On August 20, 2021, Lorde released her third studio album, Solar Power. The album came after what was virtually a four-year hiatus, following the release of her much-acclaimed sophomore effort, Melodrama, on June 16, 2017. With her song “Royals” having become one of the most iconic songs of the past decade, coupled with rave reviews for Melodrama, Lorde is by all accounts a household name, and her latest effort is her response to that.
Carrying that message combined with a laid-back, summer-inspired sound that could not be more different from the more urgent themes touched on in her past efforts, Solar Power, for better or for worse, carries a soothing, simple message to a turbulent world: chill out. But don’t be mistaken: there’s plenty of social commentary and satire, a trademark of Lorde’s previous works, baked in as well.
“The Path” is a culmination of these things. “I just hope the sun will show us the path,” Lorde sings, emphasizing the primary message of how Lorde thinks that instead of trying to find answers in her, her fans should instead learn to seek answers from a higher power, possibly the universe itself? “The Path” urges listeners to embrace how life sometimes does not make sense, and to take advantage of the calmer moments, which make up Solar Power’s shimmery backdrop.
“The Path” is not the only track on the album that explores spirituality. “Mood Ring” also exists and addresses the culture of online spirituality that has arisen in recent years. However, “Mood Ring” represents a more restrained view of that kind of spirituality than “The Path” might suggest. “Mood Ring” courted a fair amount of controversy upon release, with many listeners sincerely noting the almost intentional lack of non-white actors in the music video. This came in contrast to the heavy references to spiritual concepts that many credit non-white cultures with developing.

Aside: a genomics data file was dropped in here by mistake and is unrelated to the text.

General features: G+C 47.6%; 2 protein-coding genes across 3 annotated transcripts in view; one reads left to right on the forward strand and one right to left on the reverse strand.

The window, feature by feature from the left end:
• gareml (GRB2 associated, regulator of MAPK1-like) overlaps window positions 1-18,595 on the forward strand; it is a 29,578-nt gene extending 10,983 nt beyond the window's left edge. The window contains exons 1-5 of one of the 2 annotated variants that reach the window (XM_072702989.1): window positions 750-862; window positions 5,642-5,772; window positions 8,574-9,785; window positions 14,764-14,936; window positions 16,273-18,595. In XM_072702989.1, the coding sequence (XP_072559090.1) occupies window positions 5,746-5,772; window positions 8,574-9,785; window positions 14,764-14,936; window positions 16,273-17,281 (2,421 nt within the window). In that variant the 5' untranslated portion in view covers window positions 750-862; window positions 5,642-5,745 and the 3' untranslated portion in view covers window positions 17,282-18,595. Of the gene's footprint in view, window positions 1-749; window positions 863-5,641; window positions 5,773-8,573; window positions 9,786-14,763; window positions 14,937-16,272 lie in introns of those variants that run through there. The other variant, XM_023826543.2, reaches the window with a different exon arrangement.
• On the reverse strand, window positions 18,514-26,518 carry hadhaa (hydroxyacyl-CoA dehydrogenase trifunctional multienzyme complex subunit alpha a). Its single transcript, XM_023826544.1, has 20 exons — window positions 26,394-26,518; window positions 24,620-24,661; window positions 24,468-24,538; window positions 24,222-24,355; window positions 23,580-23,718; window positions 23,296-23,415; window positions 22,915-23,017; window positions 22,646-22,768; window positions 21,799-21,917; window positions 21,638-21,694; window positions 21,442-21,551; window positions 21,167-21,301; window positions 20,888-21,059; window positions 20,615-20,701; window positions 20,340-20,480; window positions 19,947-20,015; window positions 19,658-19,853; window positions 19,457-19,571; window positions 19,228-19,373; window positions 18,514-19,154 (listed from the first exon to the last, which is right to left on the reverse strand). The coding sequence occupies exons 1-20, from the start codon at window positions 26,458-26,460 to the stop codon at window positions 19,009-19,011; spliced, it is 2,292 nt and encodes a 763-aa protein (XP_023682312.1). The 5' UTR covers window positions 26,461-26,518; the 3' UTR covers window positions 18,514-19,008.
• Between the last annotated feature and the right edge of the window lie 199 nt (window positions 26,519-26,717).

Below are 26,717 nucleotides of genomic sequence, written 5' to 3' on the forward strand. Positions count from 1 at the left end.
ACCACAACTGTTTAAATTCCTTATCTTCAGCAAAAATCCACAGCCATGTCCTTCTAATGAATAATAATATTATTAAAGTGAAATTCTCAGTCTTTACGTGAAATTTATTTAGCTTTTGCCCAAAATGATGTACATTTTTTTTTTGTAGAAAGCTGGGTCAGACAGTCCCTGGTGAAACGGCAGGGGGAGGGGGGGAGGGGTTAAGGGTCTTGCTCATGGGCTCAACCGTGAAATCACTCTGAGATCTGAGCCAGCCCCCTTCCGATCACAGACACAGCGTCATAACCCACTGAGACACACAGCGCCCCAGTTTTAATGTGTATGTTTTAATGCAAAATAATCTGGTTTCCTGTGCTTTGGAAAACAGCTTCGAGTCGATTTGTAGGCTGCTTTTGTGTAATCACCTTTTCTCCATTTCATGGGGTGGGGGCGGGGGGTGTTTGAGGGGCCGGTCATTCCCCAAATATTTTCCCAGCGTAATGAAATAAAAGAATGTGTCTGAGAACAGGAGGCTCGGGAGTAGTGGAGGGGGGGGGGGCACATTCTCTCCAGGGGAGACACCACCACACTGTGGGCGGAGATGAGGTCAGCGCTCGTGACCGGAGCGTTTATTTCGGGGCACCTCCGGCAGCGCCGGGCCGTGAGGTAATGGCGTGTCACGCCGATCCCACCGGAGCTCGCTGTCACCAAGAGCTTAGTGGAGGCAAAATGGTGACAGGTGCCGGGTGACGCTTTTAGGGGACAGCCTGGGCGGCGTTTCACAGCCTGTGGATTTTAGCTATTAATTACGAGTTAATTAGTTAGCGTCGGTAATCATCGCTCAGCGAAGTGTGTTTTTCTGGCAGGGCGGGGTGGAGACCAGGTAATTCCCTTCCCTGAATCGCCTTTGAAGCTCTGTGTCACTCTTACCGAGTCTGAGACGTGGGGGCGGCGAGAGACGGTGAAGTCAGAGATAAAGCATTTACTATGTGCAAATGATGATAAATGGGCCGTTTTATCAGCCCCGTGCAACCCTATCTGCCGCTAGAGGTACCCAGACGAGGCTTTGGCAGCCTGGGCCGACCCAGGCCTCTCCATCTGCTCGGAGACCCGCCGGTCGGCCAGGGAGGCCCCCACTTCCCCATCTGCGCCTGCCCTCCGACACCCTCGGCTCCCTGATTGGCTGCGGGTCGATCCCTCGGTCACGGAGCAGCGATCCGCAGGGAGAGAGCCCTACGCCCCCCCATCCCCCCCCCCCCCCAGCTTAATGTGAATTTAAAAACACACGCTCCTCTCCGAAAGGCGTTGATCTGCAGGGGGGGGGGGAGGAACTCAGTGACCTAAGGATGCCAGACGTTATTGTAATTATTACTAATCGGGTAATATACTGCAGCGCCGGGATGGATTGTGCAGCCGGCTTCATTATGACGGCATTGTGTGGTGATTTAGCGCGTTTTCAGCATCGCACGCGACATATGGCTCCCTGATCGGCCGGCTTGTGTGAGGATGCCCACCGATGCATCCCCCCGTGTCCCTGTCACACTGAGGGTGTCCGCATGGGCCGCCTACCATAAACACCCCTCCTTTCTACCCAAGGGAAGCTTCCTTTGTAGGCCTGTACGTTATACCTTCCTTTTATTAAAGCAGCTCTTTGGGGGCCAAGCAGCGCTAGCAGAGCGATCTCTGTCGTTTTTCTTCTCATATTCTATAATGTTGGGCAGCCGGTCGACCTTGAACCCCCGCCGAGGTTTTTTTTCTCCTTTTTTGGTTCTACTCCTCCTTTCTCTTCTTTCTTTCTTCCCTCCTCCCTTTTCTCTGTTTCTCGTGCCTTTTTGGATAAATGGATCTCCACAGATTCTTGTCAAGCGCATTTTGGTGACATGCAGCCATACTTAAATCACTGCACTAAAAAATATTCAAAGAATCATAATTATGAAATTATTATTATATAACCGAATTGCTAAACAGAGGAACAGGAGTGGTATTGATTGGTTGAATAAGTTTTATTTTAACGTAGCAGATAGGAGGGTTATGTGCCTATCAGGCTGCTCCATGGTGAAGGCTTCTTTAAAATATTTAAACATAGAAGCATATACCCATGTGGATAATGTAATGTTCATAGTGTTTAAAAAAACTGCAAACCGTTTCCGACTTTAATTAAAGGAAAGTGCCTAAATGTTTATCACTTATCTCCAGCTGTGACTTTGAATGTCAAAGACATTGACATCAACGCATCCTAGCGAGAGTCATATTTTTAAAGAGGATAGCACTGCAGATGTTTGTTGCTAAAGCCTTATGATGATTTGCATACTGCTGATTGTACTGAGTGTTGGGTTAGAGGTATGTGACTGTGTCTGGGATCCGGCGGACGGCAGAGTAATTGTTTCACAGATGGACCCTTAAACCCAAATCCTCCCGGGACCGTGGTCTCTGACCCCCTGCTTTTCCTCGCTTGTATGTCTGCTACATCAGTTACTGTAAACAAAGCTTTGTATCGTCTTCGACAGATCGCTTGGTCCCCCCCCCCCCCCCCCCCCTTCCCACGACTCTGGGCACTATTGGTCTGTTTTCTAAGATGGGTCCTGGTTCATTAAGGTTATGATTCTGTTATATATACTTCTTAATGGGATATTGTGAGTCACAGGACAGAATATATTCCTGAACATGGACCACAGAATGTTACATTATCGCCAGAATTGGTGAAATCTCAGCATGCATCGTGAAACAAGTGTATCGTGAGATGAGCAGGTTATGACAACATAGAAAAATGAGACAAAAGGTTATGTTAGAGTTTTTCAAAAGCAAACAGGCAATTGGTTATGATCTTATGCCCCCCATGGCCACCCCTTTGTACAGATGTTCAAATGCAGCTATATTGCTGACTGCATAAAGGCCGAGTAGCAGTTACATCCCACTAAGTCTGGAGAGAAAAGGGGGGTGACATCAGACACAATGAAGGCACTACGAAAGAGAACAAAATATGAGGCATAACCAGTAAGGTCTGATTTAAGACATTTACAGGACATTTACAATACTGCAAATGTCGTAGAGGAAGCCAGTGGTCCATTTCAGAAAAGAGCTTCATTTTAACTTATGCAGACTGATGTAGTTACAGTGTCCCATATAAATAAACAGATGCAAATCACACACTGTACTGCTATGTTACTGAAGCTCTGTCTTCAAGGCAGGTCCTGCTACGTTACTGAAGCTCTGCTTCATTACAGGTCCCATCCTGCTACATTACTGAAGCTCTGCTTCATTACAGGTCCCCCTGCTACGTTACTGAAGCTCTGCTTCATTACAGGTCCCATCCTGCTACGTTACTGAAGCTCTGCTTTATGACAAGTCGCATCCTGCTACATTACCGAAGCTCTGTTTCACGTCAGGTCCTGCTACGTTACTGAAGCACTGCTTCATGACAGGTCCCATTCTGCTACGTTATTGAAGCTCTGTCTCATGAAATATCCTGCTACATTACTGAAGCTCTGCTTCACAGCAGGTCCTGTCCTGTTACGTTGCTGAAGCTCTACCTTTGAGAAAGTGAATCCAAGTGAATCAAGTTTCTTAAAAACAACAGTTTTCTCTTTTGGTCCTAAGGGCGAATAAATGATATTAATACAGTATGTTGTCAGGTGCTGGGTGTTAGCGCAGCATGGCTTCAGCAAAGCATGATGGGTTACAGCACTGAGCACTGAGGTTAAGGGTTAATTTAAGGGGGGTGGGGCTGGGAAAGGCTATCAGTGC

However, closer listening suggests that “Mood Ring” is critical of the culture that takes without giving, and without acknowledging the origin of various spiritual concepts and turning them into an “aesthetic.” It does this while ignoring the cultures that developed them and are continuing to practice them. The spiritual references in “Mood Ring” are a kitchen sink, referencing everything from burning sage, to crystals, to using mood rings to determine one’s disposition. It’s making references diverse enough that they recognize the disoriented nature of many online spiritual movements.
While Solar Power has many solid tracks, it also has its more forgettable ones. “Stoned At the Nail Salon” is an example of this. Around the time it came out, a meme making the rounds on the Twitterverse accurately described my feelings on it. Captioned, “Jack Antonoff at the New Ideas Store: ” it was a video of a guy walking through an empty grocery store, pretending to buy things that were not there. And what was playing in the background?
Yep. You guessed it.
“Stoned At the Nail Salon” instrumentally is very plain, and in the year of SOUR and Folklore, does little to make itself stand out. It pretty much sounds like every introspective, acoustic track that a new artist’s released this past year. Ask yourself this question: who needs “Stoned At the Nail Salon” when you have “Traitor” or “The Lakes”?
Solar Power is a solid effort. However, the caliber of some songs does not match that of Lorde’s previous works. Even some of my favorite tracks on the album, which I just described, do not hold a candle to well, pretty much everything on Pure Heroine and Melodrama.
Solar Power is an inferior effort, but that does not make it a bad one. Overall, my final rating of this album is a 7/10. As I said, Solar Power is good, maybe even great, but not exceptional. And after two albums that were the latter, Solar Power can feel a little disappointing.
Before you head out, here’s my ranking of all the album’s songs.
The Path (8/10)
Fallen Fruit (8/10)
The Man With the Axe (8/10)
Big Star (8/10)
Oceanic Feeling (7.5/10)
Solar Power (7.5/10)
Mood Ring (7/10)
Leader of a New Regime (6.5/10)
Stoned at the Nail Salon (6/10)
Secrets From a Girl (Who’s Seen it All) (5.5/10)